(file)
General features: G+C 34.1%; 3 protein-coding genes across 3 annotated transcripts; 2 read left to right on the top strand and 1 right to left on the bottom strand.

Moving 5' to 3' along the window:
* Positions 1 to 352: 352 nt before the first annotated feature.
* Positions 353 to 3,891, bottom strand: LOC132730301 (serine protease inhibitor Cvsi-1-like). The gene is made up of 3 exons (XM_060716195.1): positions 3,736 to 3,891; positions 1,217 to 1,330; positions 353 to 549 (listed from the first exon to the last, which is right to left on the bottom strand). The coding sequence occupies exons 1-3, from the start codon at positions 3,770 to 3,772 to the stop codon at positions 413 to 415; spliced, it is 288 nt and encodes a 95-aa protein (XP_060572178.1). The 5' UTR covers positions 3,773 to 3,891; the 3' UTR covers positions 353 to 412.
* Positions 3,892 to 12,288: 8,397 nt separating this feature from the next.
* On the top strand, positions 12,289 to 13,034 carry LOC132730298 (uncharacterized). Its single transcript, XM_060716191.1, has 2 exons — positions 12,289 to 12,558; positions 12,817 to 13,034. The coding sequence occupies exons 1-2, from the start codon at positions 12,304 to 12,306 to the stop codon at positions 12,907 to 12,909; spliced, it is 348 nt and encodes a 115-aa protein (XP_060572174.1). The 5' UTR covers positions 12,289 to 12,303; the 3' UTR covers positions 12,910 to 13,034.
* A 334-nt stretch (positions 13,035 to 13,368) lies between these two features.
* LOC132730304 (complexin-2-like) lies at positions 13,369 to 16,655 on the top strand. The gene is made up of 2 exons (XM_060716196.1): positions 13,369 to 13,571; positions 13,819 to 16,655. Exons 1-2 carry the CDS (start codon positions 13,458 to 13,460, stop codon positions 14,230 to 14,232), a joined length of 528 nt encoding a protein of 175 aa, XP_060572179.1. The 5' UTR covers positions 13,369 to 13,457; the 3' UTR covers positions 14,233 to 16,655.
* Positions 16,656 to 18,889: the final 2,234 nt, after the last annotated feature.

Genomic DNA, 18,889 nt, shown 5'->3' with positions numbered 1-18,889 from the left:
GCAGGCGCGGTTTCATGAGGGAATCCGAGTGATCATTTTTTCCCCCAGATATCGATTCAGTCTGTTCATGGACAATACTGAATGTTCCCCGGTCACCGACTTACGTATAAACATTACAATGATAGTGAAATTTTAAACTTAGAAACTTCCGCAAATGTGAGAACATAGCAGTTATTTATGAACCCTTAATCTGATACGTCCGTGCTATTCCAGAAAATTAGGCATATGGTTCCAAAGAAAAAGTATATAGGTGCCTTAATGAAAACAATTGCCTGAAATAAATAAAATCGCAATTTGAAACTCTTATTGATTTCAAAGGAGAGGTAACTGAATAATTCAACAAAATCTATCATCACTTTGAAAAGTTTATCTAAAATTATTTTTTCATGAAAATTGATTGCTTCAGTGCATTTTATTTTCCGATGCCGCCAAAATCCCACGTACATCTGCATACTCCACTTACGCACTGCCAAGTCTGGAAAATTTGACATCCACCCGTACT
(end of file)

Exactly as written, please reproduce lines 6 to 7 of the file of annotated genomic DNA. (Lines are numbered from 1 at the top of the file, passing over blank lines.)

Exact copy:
* On the top strand, positions 12,289 to 13,034 carry LOC132730298 (uncharacterized). Its single transcript, XM_060716191.1, has 2 exons — positions 12,289 to 12,558; positions 12,817 to 13,034. The coding sequence occupies exons 1-2, from the start codon at positions 12,304 to 12,306 to the stop codon at positions 12,907 to 12,909; spliced, it is 348 nt and encodes a 115-aa protein (XP_060572174.1). The 5' UTR covers positions 12,289 to 12,303; the 3' UTR covers positions 12,910 to 13,034.
* A 334-nt stretch (positions 13,035 to 13,368) lies between these two features.